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Fact Finder: Aging Baby Boomers Pt. 2
10,000 baby boomers a day turn 65, and they're rushing towards the doors of doctor's offices and hospitals faster than they may be ready for. What's being done to prepare for the most seniors the country has ever seen?
The hospital isn't necessarily the easiest or most convenient place for older people to navigate. With more of them scheduling appointments, hospitals like Albany Medical Center are re-thinking their delivery models.
"We need to bring many of our services closer to the population as demand grows and as they age," said Dr. Ferdinand Venditti, Vice Chair of Clinical Affairs at Albany Med.
Doctors encourage boomers to play a part in their own fate, and how much they pay for it.
"It's already causing us to rethink what types of services we provide, and also the role the people themselves play in their own healthcare," said Dr. Philip McCallion, sociologist at UAlbany.
As baby boomers age, you may see more faces in the hallways of hospitals, but you will likely see more people in the exam room.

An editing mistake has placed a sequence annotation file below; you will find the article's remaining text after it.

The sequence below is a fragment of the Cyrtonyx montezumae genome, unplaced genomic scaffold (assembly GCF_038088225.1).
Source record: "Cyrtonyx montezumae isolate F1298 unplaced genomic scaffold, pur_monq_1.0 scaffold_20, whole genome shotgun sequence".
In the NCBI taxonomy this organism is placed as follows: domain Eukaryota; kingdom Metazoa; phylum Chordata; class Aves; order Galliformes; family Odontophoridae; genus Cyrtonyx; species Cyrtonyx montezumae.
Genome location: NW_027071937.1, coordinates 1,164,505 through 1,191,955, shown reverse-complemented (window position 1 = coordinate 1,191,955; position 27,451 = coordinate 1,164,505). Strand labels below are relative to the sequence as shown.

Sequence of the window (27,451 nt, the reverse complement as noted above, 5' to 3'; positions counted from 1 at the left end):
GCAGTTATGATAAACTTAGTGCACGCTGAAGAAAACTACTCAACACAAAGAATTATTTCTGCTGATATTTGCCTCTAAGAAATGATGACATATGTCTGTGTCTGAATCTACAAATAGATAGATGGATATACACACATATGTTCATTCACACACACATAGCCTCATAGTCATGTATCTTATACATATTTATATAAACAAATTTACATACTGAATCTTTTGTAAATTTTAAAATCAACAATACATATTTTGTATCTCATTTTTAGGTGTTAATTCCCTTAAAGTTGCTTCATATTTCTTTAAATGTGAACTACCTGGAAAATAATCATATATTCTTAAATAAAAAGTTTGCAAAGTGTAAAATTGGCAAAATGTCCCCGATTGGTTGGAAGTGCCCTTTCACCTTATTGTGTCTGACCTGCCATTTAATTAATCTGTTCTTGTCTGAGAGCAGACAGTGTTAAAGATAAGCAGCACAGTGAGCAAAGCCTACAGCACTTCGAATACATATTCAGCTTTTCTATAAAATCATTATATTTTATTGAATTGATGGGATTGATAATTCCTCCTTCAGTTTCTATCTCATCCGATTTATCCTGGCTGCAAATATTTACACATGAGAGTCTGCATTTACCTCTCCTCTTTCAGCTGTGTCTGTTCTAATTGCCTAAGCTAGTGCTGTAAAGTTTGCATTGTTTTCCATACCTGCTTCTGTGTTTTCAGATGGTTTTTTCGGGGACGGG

The American Hospital Association predicts 6 in 10 boomers will have a chronic illness by 2030. Group appointments could reduce the wait to see a doctor.
"Half a dozen, ten patients let's say, with heart failure all come to a single appointment," Dr. Venditti said.
The patients would be acting almost as doctors themselves. "One patient may recognize something that another patient's saying, that okay, that's important to me as well," Dr. Venditti said.
While our grandparents may not have been tech saavy, boomers may save themselves by their digital skill. Northeast Health's Eddy System is trying to keep seniors out of nursing homes with home care.
"To get into that program, you need to qualify to be in a nursing home," Michelle Mazzacco said. "We keep five-hundred patients a day out of a nursing home."
Patients are experimenting with blood pressure monitors, and a new kind of medical alert necklace that feels if you fall, and an automatic pharmacy for the average thirteen medications a day boomers will need. "It looks no bigger than the size of a coffee pot sitting on your counter and you have a caregiver or our nursing staff can be pre-fill the unit with these little plastic cups," Mazzacco said. "Each cup contains one dose of your medication."
Most of this costs less than residence in a nursing home would. In some cases, it's $9,000 a month.